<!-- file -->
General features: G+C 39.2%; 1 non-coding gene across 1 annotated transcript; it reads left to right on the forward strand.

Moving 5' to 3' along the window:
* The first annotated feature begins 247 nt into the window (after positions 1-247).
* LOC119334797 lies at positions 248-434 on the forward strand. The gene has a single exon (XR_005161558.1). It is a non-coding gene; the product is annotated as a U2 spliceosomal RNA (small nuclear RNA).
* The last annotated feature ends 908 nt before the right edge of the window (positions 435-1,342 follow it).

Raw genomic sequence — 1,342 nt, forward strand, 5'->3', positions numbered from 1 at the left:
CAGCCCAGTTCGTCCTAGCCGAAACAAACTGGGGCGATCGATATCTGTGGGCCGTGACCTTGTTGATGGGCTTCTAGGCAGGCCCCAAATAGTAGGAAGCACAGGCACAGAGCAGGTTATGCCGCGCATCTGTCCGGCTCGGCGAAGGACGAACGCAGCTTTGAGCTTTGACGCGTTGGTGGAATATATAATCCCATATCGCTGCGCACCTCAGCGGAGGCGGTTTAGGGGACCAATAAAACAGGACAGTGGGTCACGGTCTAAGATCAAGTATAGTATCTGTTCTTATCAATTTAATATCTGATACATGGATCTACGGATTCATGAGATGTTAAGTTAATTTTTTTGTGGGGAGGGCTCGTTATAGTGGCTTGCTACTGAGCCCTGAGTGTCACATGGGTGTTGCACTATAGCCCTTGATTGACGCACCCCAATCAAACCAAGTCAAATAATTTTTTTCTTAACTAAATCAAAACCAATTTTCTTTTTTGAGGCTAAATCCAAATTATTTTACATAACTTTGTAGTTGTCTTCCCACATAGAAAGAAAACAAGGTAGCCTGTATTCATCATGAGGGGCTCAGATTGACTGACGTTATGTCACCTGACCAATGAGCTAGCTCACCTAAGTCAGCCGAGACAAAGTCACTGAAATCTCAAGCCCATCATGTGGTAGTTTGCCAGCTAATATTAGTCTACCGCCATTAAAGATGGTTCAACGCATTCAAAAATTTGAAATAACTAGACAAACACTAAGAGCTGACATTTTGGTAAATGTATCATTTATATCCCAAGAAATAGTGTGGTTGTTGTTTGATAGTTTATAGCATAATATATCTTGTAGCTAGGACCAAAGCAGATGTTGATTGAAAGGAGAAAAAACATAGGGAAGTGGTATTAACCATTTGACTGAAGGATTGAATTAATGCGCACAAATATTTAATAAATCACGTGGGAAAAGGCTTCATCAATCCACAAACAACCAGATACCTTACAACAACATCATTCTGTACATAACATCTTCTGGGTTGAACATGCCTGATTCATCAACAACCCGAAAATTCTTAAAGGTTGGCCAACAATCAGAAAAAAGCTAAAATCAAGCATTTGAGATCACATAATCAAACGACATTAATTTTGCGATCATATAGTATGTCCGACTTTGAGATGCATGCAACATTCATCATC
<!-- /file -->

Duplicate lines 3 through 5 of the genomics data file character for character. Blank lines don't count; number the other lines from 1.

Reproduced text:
* The first annotated feature begins 247 nt into the window (after positions 1-247).
* LOC119334797 lies at positions 248-434 on the forward strand. The gene has a single exon (XR_005161558.1). It is a non-coding gene; the product is annotated as a U2 spliceosomal RNA (small nuclear RNA).
* The last annotated feature ends 908 nt before the right edge of the window (positions 435-1,342 follow it).